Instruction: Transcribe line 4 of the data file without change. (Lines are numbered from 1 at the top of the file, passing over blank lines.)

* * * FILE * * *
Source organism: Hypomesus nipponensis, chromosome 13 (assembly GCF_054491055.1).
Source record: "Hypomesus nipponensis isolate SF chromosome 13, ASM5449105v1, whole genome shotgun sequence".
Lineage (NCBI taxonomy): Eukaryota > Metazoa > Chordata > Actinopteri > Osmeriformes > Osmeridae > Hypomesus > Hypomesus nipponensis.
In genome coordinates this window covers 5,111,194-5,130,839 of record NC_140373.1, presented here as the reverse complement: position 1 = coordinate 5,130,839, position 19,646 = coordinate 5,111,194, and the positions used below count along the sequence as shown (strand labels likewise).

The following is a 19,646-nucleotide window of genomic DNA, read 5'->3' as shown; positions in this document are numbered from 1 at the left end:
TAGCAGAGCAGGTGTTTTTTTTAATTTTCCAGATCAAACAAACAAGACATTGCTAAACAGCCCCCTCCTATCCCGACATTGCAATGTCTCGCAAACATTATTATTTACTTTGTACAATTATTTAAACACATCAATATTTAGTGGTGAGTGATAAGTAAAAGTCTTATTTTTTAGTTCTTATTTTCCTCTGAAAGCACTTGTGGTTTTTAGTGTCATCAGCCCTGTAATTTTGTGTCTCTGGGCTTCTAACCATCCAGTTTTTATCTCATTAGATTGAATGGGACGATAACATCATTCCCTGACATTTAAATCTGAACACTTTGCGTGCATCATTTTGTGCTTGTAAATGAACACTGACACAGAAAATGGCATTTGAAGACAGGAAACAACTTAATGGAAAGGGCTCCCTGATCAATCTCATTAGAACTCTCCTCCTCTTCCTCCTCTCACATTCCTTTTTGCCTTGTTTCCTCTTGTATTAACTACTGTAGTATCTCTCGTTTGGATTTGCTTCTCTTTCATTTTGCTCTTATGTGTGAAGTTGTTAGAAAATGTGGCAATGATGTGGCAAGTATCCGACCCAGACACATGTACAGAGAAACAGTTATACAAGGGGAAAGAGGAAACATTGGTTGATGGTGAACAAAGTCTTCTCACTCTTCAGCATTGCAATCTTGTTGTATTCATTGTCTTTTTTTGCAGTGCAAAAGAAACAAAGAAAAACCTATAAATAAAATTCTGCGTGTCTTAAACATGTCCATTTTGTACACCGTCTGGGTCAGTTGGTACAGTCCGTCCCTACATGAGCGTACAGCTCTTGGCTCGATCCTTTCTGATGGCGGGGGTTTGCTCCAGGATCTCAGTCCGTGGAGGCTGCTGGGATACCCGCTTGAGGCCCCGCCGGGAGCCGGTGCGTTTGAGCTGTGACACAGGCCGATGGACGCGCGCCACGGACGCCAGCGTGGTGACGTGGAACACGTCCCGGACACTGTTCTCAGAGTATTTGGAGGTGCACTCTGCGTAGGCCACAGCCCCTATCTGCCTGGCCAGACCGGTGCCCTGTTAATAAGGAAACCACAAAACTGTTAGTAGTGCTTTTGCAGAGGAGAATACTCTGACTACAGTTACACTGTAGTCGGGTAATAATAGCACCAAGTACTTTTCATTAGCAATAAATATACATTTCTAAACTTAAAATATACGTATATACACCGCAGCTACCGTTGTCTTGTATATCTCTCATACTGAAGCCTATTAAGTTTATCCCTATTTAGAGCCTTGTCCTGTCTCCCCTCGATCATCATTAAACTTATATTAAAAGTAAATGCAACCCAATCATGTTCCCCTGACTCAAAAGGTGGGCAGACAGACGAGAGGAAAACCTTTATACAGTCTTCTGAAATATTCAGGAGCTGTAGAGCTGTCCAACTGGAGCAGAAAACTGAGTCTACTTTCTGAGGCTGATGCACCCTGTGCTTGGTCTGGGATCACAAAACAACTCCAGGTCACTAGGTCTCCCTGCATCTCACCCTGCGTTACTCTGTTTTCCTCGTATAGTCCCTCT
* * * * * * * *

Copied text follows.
In genome coordinates this window covers 5,111,194-5,130,839 of record NC_140373.1, presented here as the reverse complement: position 1 = coordinate 5,130,839, position 19,646 = coordinate 5,111,194, and the positions used below count along the sequence as shown (strand labels likewise).